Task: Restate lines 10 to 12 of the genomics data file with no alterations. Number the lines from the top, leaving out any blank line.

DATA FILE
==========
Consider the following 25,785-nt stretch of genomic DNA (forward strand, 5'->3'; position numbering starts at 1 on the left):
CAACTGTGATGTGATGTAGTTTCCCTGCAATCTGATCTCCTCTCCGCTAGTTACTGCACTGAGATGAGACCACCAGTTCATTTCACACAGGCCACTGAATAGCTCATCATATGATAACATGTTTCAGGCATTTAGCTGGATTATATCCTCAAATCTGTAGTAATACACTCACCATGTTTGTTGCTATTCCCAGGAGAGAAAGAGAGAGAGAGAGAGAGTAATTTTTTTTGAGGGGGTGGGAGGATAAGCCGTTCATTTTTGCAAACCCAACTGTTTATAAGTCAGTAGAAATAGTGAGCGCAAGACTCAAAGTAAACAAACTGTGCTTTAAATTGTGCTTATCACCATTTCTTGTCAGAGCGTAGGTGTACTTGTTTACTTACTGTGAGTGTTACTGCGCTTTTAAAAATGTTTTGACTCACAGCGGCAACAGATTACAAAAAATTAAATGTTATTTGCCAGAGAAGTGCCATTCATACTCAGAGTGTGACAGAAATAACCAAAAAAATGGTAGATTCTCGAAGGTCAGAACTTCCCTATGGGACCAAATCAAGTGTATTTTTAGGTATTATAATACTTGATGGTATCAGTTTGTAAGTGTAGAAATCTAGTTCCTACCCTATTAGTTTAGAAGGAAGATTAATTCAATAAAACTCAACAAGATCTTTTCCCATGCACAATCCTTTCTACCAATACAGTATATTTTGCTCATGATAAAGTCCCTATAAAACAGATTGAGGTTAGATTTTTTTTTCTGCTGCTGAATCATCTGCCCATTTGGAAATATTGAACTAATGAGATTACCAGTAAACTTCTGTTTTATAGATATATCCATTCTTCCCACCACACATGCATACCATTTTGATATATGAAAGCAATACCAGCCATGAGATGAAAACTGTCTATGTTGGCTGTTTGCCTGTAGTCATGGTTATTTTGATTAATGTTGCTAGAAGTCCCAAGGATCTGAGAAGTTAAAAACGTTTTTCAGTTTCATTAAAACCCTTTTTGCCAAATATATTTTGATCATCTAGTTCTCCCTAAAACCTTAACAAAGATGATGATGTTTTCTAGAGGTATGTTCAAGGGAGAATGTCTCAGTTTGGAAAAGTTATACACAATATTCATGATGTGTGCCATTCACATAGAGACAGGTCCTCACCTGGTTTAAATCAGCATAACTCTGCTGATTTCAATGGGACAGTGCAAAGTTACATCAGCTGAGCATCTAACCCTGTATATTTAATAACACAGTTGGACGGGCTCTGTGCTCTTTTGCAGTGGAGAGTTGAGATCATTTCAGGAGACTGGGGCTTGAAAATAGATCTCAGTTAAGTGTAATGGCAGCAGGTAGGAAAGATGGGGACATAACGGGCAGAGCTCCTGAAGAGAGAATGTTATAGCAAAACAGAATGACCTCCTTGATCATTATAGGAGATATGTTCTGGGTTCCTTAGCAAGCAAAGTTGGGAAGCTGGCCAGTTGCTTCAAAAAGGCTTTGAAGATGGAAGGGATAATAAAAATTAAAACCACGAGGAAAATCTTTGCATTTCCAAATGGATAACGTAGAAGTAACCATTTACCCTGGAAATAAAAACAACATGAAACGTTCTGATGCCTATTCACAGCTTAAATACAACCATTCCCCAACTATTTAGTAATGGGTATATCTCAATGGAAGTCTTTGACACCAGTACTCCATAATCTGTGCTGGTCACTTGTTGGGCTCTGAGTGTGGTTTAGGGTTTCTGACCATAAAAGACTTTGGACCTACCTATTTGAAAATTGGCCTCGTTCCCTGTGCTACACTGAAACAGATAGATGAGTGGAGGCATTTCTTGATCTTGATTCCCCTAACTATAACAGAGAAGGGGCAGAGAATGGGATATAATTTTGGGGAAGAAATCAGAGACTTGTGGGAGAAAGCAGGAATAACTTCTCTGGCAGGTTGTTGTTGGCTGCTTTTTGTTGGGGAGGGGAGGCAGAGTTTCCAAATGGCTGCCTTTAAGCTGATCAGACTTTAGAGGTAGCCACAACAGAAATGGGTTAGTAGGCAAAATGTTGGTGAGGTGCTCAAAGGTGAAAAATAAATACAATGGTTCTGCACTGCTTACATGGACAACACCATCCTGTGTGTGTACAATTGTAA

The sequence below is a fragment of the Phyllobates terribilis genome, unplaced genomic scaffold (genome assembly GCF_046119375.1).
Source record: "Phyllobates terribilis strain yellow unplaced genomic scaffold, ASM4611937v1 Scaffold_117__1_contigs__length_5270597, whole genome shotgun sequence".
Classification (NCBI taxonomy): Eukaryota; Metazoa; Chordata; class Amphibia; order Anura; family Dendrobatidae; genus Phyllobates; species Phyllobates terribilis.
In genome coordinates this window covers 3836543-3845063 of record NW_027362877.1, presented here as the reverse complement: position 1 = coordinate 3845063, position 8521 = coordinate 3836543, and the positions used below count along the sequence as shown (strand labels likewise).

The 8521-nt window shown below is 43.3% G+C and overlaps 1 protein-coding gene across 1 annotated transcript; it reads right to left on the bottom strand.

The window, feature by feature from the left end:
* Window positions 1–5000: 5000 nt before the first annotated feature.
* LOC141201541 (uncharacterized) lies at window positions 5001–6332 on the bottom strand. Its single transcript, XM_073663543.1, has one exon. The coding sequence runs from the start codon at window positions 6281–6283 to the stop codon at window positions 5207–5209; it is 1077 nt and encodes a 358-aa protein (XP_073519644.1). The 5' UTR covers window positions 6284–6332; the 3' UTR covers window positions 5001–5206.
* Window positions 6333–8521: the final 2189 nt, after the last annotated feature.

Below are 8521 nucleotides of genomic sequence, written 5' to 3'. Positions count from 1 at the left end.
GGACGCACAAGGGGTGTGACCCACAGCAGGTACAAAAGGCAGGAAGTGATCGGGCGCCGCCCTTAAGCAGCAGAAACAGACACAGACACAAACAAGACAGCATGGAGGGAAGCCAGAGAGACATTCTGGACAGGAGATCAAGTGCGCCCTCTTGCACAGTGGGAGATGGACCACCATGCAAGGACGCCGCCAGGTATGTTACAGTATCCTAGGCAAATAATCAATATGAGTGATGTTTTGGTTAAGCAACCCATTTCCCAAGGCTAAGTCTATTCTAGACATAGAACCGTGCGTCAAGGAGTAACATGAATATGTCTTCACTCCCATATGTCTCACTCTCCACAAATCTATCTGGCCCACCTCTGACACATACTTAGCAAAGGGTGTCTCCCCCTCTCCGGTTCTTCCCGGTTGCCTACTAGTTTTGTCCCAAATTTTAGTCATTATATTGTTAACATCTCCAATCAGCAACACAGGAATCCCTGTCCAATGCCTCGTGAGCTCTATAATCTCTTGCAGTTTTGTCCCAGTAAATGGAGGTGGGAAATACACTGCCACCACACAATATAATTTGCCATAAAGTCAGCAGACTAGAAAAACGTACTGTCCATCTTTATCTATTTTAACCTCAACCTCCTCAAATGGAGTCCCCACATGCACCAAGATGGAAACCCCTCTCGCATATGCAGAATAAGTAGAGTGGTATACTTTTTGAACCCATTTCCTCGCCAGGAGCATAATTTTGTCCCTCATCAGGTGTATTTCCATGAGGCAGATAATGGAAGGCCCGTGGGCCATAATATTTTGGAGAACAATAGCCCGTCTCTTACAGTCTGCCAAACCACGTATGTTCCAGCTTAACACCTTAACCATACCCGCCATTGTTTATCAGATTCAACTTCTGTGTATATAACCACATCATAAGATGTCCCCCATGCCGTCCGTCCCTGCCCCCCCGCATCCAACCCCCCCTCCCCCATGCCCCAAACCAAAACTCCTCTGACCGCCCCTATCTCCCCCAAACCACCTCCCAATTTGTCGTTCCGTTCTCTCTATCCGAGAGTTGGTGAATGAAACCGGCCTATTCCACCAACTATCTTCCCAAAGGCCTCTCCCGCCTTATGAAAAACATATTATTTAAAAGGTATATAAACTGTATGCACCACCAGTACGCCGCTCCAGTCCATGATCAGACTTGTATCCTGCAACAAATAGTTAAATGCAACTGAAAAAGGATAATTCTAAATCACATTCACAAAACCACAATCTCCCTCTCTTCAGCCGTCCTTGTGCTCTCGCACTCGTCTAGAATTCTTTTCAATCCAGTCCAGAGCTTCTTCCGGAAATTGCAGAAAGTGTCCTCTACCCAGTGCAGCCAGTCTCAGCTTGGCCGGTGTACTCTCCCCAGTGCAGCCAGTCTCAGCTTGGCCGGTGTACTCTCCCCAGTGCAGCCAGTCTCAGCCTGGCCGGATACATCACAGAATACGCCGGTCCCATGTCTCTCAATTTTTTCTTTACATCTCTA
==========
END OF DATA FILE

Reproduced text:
* LOC141201541 (uncharacterized) lies at window positions 5001–6332 on the bottom strand. Its single transcript, XM_073663543.1, has one exon. The coding sequence runs from the start codon at window positions 6281–6283 to the stop codon at window positions 5207–5209; it is 1077 nt and encodes a 358-aa protein (XP_073519644.1). The 5' UTR covers window positions 6284–6332; the 3' UTR covers window positions 5001–5206.
* Window positions 6333–8521: the final 2189 nt, after the last annotated feature.

Below are 8521 nucleotides of genomic sequence, written 5' to 3'. Positions count from 1 at the left end.